Cross-departmental approvals ensure that every angle is covered when committing to a new purchase. Here are the steps of a typical legal or security review:

  • The department lead ensures the necessity of the purchase
  • Finance reviews it to ensure compliant use of funds
  • Legal examines associated contracts to ensure correct and advantageous terms
  • IT reviews the purchase to evaluate the integration and risk profile of the app in question

These reviews reduce risk and increase the strength of your purchasing process. They ensure every purchase meets the same standard and benefits the company in the long run. 

Establish preferred vendor relationships

Strategic sourcing provides incredible cost and resiliency benefits for the supply chain. Relying on a list of approved vendors establishes stronger relationships, reduces risk, and improves cost outcomes. 

Be sure key suppliers are prominently featured in your purchasing process. In cases where a new vendor is needed or desired, be sure to establish a strong business case for the new vendor relationship. 

Conduct supplier performance reviews

Once preferred vendor relationships are established, vendor relationship management and performance reviews maintain the effectiveness of those relationships. 

These reviews evaluate the level of contract compliance from an individual vendor, the number of delivery or compliance exceptions over time, the competitiveness of pricing, and the cost efficiency of remaining with one vendor for multiple contract years. Supplier performance ensures the savings and service you experience at the beginning of the vendor relationship carry on as time passes.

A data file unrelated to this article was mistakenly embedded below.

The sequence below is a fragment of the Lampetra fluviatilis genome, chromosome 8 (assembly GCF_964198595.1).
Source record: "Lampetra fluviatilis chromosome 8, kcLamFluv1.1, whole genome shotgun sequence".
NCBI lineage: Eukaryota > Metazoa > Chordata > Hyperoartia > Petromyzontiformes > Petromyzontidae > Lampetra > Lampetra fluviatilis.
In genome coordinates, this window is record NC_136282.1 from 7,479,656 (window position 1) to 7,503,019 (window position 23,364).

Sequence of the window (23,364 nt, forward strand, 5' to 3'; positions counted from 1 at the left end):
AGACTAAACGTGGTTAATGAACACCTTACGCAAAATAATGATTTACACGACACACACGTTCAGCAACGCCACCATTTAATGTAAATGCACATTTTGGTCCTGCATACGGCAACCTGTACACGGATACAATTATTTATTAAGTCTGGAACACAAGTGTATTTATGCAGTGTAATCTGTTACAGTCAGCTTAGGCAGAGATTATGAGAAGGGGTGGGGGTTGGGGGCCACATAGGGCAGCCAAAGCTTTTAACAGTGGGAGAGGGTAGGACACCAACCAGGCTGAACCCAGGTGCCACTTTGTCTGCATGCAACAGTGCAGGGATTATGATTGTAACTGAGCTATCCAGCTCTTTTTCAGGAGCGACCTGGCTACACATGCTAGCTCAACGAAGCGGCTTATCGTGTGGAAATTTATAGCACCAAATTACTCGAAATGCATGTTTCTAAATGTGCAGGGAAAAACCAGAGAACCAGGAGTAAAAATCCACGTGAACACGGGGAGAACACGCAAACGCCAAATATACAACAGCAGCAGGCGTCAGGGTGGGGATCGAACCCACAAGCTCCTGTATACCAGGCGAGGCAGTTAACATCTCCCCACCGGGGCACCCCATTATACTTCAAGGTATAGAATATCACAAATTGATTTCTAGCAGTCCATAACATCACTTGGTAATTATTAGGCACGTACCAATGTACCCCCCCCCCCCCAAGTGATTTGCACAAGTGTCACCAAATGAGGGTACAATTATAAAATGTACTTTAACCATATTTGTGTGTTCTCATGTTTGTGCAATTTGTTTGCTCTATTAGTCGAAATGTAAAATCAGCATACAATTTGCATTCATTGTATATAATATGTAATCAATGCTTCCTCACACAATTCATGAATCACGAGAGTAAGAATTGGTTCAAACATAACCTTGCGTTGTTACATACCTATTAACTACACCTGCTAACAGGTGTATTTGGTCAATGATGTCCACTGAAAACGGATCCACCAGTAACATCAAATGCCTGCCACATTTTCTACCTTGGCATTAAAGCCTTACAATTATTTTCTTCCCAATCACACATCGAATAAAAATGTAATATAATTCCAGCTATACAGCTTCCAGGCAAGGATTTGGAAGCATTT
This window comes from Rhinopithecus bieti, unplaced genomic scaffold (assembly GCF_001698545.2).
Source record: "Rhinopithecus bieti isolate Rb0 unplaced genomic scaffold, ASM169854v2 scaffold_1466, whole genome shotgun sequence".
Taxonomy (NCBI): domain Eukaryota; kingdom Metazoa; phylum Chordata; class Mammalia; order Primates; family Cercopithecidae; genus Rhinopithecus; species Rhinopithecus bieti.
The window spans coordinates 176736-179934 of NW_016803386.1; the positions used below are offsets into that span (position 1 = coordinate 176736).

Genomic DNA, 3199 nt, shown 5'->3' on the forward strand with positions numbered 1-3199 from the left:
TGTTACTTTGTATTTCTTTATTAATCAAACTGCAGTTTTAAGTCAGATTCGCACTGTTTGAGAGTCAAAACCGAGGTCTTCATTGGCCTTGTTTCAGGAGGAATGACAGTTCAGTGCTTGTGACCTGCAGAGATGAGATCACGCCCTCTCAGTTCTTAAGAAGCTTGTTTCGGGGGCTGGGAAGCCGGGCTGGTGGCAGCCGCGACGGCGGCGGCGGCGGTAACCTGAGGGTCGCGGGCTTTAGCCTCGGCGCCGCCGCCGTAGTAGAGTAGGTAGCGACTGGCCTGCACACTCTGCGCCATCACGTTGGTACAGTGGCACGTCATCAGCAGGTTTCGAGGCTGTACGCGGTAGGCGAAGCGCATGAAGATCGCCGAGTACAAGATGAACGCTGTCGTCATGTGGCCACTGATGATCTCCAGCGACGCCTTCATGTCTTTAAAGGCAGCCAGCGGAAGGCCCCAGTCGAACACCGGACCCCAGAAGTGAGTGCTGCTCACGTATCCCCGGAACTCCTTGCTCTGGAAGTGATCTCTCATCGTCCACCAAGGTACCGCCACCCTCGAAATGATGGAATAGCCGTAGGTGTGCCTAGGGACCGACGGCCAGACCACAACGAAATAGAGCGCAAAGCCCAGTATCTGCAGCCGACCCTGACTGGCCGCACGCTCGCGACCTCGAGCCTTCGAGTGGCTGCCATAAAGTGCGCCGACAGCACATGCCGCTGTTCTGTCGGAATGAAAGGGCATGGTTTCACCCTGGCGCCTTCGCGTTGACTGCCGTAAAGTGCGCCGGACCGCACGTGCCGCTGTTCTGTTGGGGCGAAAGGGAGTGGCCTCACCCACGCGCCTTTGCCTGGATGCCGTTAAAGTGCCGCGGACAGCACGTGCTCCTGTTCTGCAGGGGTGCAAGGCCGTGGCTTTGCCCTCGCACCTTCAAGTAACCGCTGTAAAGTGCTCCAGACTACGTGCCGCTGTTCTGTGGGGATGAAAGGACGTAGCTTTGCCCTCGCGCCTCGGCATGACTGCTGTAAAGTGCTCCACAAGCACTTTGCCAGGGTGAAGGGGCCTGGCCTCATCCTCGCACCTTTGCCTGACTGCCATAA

Use software to manage spend

Even small-to-medium businesses can generate thousands of monthly invoices. Many of these are low-dollar, one-off, and incidental purchases that make up a large portion of overall expenses. 

Implementing spend management software helps you manage and administer your procurement policies. It automates many manual processes that slow down your accounts payable department.

It can also help finance identify risk and fraud, speed up the approval and invoice processing cadence, and deliver valuable insights regarding spending patterns and issues within your organization. 

How helps companies manage indirect spend gives you the visibility and tools to gain real-time data about corporate spending. It provides robust procurement tools to guide the purchasing process from point-of-sale to payment, enabling procurement professionals to increase profitability and cost reduction. offers robust features to help companies track, manage, and control indirect spending throughout their organization:

  • Dynamic permissions and guidelines for purchases
  • Automated routing for purchase approvals
  • Strategic sourcing and curated lists of preferred suppliers for buyers
  • Procure-to-pay automation for invoices, including automatic general ledger (GL) coding, three-way matching, and invoice reconciliation
  • Spend analysis tools and reporting to examine category management and purchasing trends

To take control of your procurement processes, you need a tool to simplify and automate your purchasing and reporting functions. Schedule a demo of to learn more.